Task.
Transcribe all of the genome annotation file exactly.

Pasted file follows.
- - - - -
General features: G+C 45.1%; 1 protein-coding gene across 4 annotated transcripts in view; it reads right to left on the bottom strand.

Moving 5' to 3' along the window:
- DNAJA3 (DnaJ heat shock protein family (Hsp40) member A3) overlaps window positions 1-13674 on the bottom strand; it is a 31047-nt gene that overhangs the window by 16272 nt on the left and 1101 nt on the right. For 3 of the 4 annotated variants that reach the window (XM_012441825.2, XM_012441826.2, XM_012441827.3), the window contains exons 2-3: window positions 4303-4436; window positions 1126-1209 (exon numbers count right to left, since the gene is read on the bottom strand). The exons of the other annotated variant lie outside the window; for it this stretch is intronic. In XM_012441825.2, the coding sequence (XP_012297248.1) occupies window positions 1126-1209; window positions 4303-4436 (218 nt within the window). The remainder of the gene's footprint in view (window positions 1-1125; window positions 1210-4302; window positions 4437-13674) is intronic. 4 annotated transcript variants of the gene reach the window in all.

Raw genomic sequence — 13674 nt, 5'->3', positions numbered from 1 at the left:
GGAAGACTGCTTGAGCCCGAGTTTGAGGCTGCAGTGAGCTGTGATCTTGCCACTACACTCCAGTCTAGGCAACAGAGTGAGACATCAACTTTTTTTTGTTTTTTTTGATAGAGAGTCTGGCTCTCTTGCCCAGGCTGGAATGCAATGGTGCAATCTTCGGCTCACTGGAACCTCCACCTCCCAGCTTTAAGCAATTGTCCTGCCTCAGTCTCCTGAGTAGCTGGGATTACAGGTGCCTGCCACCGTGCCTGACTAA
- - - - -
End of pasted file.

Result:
General features: G+C 45.1%; 1 protein-coding gene across 4 annotated transcripts in view; it reads right to left on the bottom strand.

Moving 5' to 3' along the window:
- DNAJA3 (DnaJ heat shock protein family (Hsp40) member A3) overlaps window positions 1-13674 on the bottom strand; it is a 31047-nt gene that overhangs the window by 16272 nt on the left and 1101 nt on the right. For 3 of the 4 annotated variants that reach the window (XM_012441825.2, XM_012441826.2, XM_012441827.3), the window contains exons 2-3: window positions 4303-4436; window positions 1126-1209 (exon numbers count right to left, since the gene is read on the bottom strand). The exons of the other annotated variant lie outside the window; for it this stretch is intronic. In XM_012441825.2, the coding sequence (XP_012297248.1) occupies window positions 1126-1209; window positions 4303-4436 (218 nt within the window). The remainder of the gene's footprint in view (window positions 1-1125; window positions 1210-4302; window positions 4437-13674) is intronic. 4 annotated transcript variants of the gene reach the window in all.

Raw genomic sequence — 13674 nt, 5'->3', positions numbered from 1 at the left:
GGAAGACTGCTTGAGCCCGAGTTTGAGGCTGCAGTGAGCTGTGATCTTGCCACTACACTCCAGTCTAGGCAACAGAGTGAGACATCAACTTTTTTTTGTTTTTTTTGATAGAGAGTCTGGCTCTCTTGCCCAGGCTGGAATGCAATGGTGCAATCTTCGGCTCACTGGAACCTCCACCTCCCAGCTTTAAGCAATTGTCCTGCCTCAGTCTCCTGAGTAGCTGGGATTACAGGTGCCTGCCACCGTGCCTGACTAA